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Eye in the storm - North Van woman chases tornadoes

For most folks, supercell thunderstorms, tornados and flash floods would ruin a vacation. Jade Vajna’s, however, would be ruined without them.

For most folks, supercell thunderstorms, tornados and flash floods would ruin a vacation. Jade Vajna’s, however, would be ruined without them.

For the last five years, the North Vancouver storm chaser has been trying to put herself into the path of the most violent weather events tearing up the American Midwest and Eastern Canada to document and study them.

“It’s hard to find things that are exciting nowadays. And we’re so disconnected from nature. I feel when you’re in the middle of a storm … you feel connected to nature and you feel alive and you’re just kind of present,” said Vajna, who works a day job in tech support. “I feel like I’m me.”

Vajna has a lifelong fascination with weather and rare natural phenomenon. But for the most part, it didn’t go beyond keeping her TV tuned to The Weather Network. When a violent storm came crashing into Vancouver in November 2013, Vajna spotted a group of people going to meet it, cameras in hand.

“There were all these waves crashing up over the seawall and it was just insane. There were people there filming it. I thought you know what? I need to go do this. I just had this epiphany,” she said.

She booked her first trip to Oklahoma’s tornado alley for the next spring. After a safety briefing with an experienced guide and signing a host of waivers, her group set out looking for funnel clouds.

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photo supplied, Jade Vajna

Like going to Las Vegas for the first time and hitting the jackpot, Vajna had beginner’s luck. One of the tornados they were tracking curved right into the path of their vehicle. The wind picked up irrigation pipes from a nearby field and sent them toppling over into their van.

“(The guide) wasn’t sure if he should stop and let it pass or keep going. All of that farm equipment is strung along the side of the highway. As it was coming towards us, it pushed it right into the window. I could feel the van shifting,” Vajna said.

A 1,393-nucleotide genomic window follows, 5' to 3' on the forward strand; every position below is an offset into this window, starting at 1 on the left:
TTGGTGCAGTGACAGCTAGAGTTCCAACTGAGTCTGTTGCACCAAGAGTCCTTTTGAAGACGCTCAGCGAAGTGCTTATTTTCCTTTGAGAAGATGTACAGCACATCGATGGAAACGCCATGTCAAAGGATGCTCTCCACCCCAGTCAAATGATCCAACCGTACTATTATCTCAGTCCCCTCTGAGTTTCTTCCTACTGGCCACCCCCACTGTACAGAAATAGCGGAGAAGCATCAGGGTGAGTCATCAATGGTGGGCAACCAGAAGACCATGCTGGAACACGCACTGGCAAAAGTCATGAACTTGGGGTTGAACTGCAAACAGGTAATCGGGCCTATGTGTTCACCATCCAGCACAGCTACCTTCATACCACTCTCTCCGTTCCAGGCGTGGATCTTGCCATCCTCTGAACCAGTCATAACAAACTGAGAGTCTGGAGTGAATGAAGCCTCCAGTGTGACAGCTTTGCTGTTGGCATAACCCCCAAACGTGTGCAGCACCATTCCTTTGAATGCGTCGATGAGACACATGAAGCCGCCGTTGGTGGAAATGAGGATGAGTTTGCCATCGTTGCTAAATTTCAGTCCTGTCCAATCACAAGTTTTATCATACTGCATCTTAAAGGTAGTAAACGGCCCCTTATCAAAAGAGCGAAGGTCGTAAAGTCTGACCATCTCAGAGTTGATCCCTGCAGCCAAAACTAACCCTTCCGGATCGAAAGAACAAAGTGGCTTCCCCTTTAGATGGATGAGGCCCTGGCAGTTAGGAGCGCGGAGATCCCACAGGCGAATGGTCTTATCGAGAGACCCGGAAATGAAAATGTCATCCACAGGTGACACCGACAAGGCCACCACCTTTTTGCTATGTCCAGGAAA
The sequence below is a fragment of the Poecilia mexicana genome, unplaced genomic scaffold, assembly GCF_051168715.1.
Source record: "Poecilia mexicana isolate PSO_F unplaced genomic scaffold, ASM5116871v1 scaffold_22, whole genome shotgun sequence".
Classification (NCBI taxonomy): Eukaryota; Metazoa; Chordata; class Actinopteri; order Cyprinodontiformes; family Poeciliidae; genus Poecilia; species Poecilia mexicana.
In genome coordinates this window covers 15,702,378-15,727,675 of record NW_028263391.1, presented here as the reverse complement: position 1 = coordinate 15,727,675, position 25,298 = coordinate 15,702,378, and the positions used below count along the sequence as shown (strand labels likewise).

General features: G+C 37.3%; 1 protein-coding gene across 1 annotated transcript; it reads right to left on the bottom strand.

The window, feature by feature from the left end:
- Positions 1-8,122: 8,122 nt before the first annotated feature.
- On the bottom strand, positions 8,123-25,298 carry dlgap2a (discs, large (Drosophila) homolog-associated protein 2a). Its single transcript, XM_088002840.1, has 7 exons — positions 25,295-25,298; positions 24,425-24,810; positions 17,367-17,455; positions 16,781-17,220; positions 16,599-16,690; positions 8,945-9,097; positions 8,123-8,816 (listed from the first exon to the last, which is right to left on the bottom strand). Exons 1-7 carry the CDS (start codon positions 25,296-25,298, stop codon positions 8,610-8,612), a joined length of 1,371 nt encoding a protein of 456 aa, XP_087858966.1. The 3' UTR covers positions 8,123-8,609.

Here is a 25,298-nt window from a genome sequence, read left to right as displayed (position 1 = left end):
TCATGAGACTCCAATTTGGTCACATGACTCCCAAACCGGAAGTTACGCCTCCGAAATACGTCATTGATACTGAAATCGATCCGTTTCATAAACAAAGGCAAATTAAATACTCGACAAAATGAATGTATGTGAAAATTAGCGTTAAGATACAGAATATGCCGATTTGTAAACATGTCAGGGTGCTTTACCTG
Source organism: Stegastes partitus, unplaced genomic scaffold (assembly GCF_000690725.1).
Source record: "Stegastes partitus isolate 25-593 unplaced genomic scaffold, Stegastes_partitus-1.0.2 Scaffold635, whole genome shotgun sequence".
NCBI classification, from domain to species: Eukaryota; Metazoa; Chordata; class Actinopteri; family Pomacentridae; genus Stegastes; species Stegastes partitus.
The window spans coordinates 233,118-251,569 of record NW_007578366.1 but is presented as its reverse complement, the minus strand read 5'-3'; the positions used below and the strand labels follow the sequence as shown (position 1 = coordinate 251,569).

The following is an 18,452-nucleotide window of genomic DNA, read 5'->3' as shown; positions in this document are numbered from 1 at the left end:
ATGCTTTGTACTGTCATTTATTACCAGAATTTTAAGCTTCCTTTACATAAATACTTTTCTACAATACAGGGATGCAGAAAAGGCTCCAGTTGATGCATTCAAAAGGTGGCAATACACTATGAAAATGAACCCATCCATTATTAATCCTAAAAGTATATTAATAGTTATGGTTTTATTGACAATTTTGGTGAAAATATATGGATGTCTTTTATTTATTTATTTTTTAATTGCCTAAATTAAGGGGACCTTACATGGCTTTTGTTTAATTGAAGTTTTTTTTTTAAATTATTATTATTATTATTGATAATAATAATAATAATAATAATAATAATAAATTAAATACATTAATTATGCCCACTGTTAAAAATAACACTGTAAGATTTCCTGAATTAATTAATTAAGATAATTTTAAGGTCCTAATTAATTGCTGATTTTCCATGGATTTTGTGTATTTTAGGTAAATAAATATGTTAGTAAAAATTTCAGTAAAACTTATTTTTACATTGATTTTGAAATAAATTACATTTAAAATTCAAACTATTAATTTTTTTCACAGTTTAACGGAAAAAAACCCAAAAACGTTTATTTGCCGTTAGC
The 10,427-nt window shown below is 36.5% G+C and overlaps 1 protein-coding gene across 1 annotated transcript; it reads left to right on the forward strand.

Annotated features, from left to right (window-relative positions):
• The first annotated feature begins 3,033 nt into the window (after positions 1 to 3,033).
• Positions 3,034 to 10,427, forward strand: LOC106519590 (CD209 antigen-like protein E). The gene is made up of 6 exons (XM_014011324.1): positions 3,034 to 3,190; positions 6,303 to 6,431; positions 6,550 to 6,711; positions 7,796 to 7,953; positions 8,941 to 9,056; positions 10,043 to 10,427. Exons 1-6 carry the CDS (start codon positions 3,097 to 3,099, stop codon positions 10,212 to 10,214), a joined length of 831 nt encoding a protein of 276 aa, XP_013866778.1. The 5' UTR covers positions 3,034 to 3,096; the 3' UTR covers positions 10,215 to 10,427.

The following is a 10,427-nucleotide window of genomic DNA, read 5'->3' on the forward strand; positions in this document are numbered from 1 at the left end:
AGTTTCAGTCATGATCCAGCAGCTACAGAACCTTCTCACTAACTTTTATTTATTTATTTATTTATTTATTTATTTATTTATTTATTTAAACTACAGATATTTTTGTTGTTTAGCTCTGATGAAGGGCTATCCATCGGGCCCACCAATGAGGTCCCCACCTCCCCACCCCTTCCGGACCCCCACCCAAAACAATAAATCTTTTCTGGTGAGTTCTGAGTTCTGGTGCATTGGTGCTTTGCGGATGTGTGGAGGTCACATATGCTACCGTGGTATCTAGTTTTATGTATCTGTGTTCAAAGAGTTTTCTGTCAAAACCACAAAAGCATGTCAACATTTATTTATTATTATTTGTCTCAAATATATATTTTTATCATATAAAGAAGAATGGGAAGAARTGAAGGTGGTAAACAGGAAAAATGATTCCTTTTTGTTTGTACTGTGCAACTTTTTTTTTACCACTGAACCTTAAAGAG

Footage of the incident captured from inside the vehicle has been included in a number of TV shows. In it, Vajna can be seen huddling in the back seat with her head down but still holding her camera up.

“I thought ‘Are we going to flip over?’ But I might as well get the shot because that’s what’s important,’” she said. “This was amazing. This was so much fun. It kind of got me hooked to the whole experience. I was like, ‘this is what I want to do for the rest of my life.’”

She extended her stay from two weeks to four. By the end. She’d fallen in with the crew from The Weather Network, skipped her flight and spent another week riding along with them.

On her birthday spent in Oklahoma this year, she recorded five tornados (if you count lesser land spouts, which Vajna totally does).

“Best birthday ever,” she said.

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Vajna and a group of fellow storm chasers document lightening strikes in Texas. photo supplied Fred Wasmer

Twister initiation

Chasers, as they refer to each other, are something of a subculture unto themselves.

They convene on message boards to swap stories and photos. They hold conventions, similar to comic book or science fiction fans.

“I didn’t realize how big the community was until I got into it,” Vajna said.

Storm chasing got a big boost in interest in 1996 with the release of the natural disaster movie Twister, starring Helen Hunt and Bill Paxton. The movie follows a ragtag group of weather obsessives chasing storms and looking to unlock the secrets of tornados. Vajna never saw the movie, however, until her chaser buddies put it on for her as a rite of initiation.

“They made me watch it. They said, ‘We have to fix this now.’ I get why people like it. I understand. It captures the essence of chasing a bit,” she said. “Meteorologically, it’s not very correct.”

Today, there are several reality TV shows that document weather’s daredevils documenting storms. Some of the show hosts also lead tours like the ones Vajna joins.

The chaser subculture has a number of odd overlaps, Vajna said – nerds, thrill seekers, photographers and nature lovers. It’s also about 90 per cent male, Vajna estimates, and highly competitive.

Most chasers keep their phones loaded with an app called Radar Scope that allows them to not only track storms but also track each other. Vajna’s is the lone chaser dot that appears in Vancouver though. Our famously placid West Coast weather is known more for coddling those who shun weather extremes, not seek them.